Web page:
Westinghouse gets set for UK construction

05 September 2008

Recent agreements could see up to 80% of work on British Westinghouse AP1000 units carried out by domestic firms. Meanwhile, the UK government has launched a manufacturing strategy naming nuclear as a priority.

 

AP1000_landscape 
How two AP1000s could look
It was announced on 4 September to nuclear industry journalists that memoranda of understanding (MoU) were signed with BAE Systems, Rolls-Royce and Doosan Babcock to collaborate on building AP1000 nuclear plants.

 

Westinghouse said the agreements expressed its company policy of "buy where we build" and that the deals could could result in "between 70 and 80%" of the work and services required for AP1000 construction being provided by the UK supply chain.

 

Collectively the agreements cover the design, fabrication and integration of modules; the erection and assembly of components; nuclear component manufacturing; safety and technical support and support for commissioning.

 

This approach is similar to that being taken in China, where work is already under way on the first two of four AP1000 units. An AP1000 module factory already exists in China while one is planned for the USA too.

 

Aris Candris, Westinghouse president and CEO, said that "these partnerships are a vital component in our ambition to bring the AP1000 reactor to the UK as part of the government drive to have new nuclear capacity installed as soon as possible." 

 

"We are delighted to ... be the first to put in place arrangements with major players in the UK supply chain.  We expect to expand our involvement with other UK supply chain companies as this work progresses." The company noted the recent addition of the UK's Sheffield Forgemasters to its supply chain. The company is making coolant pump casings.

 

Nuclear manufacturing strategy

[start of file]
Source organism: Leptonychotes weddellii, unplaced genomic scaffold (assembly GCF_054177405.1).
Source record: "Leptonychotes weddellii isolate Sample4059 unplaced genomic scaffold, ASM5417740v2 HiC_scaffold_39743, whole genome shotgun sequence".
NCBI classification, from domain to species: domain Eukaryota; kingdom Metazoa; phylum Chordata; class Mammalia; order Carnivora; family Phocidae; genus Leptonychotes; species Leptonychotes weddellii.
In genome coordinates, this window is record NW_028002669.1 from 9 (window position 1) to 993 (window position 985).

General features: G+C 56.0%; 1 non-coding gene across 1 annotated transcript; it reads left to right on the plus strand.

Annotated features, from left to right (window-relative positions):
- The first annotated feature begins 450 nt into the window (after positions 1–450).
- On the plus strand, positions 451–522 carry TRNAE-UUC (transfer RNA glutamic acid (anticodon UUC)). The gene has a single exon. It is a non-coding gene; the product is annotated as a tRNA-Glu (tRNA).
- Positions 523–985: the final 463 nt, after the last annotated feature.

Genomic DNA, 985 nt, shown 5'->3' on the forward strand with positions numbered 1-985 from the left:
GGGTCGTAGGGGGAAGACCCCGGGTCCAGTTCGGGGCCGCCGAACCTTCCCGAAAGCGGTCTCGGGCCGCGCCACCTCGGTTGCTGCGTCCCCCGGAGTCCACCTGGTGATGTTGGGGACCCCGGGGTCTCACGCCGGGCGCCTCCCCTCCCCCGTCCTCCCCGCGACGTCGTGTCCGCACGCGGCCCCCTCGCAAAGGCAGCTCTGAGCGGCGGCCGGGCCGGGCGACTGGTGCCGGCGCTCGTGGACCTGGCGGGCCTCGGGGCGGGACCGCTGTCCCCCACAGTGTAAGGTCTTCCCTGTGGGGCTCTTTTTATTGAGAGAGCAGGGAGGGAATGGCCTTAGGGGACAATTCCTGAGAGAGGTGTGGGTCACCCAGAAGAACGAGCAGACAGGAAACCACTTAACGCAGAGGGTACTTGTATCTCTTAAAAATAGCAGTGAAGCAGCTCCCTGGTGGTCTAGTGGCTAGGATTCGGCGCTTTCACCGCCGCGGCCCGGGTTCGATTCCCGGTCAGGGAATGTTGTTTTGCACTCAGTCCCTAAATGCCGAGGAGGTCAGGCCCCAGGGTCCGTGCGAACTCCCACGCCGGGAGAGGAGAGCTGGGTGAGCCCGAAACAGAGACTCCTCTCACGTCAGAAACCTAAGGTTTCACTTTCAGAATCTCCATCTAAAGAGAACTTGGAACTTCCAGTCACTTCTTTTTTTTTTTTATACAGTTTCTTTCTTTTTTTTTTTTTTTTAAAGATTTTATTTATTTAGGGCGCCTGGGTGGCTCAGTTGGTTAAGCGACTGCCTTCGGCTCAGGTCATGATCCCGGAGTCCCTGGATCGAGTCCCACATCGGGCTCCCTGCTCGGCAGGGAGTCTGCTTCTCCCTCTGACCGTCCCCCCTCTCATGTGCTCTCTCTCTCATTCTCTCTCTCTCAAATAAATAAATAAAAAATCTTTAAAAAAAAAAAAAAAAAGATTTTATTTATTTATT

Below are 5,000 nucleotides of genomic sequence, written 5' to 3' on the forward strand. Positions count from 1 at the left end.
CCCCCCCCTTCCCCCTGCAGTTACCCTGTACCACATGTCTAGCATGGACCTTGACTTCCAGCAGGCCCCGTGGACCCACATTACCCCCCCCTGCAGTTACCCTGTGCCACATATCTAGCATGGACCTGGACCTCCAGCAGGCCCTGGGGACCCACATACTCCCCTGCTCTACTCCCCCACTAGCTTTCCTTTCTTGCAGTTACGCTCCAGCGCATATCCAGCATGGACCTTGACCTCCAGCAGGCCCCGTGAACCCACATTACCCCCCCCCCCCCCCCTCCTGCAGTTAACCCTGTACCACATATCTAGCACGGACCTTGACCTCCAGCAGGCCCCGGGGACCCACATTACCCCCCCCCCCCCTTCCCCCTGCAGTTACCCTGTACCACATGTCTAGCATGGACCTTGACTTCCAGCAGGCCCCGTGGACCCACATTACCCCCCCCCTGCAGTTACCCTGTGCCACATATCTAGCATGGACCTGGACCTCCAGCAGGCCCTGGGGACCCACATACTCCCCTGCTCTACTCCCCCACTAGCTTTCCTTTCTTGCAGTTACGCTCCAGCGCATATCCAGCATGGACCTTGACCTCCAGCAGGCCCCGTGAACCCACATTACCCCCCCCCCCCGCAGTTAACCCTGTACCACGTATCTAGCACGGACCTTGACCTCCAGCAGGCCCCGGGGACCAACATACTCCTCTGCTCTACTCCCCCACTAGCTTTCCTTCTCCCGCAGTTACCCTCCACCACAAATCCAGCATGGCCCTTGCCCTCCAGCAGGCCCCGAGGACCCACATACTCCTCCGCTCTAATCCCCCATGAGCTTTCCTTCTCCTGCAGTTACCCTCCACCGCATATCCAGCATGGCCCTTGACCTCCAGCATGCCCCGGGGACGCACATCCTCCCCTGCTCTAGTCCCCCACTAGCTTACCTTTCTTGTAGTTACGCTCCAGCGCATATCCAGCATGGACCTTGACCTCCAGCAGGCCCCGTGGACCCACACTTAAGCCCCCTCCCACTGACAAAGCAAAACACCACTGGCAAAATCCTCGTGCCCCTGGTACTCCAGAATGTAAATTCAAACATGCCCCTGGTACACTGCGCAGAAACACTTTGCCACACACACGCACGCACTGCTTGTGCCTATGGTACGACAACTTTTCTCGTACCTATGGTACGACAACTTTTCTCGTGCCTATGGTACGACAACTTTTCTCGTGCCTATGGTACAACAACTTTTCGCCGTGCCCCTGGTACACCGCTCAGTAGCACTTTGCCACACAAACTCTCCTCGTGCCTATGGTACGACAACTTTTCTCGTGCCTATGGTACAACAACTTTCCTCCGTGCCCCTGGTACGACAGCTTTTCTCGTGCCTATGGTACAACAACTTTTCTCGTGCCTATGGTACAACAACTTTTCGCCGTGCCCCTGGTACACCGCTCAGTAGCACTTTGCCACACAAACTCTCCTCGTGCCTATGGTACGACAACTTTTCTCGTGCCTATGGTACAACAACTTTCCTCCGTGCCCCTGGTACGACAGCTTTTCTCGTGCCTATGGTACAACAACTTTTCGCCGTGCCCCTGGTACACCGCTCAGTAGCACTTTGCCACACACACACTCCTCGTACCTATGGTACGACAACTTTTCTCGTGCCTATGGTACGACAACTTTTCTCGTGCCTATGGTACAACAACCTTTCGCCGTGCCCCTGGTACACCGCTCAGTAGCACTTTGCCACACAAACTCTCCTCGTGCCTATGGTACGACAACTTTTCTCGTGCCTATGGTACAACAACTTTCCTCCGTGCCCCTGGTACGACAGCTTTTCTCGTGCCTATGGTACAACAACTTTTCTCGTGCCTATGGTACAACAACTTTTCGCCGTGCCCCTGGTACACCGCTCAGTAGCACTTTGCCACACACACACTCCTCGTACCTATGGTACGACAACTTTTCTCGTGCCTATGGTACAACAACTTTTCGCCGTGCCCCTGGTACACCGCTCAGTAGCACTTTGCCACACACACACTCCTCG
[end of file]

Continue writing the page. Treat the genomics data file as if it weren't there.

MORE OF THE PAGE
On 8 September the UK business and enterprise department launched a new strategy for the manufacturing sector which it titled New Challenges, New Opportunities. The only opportunities it focused on concerned low-carbon energy, with nuclear taking top spot above renewables.

 

Comprising about £150 million ($260 million) government support, the strategy should help businesses put the UK "at the forefront of opportunities opened up by the move to a low-carbon economy," in minister John Hutton's words. "With the right support in place, we can grow our nuclear and renewables industries to become world-leaders in green technologies, supporting hundreds of thousands of 'green collar' jobs."

 

Next year, the government announced, a 'low carbon industrial strategy' would emerge. The nuclear component of this would be produced by the new Office of Nuclear Development with the aim of developing the nuclear supply chain ahead of what the government said would amount to £20 billion ($35 billion) in capital expenditure on new nuclear power capacity for the UK.

 

"Clarity on how government and industry can work together to create a globally competitive supply chain is extremely important," said Keith Parker, chief executive of the UK's Nuclear Industry Association. "Working closely with government is key in ensuring the UK is at the hub of worldwide nuclear development."

 

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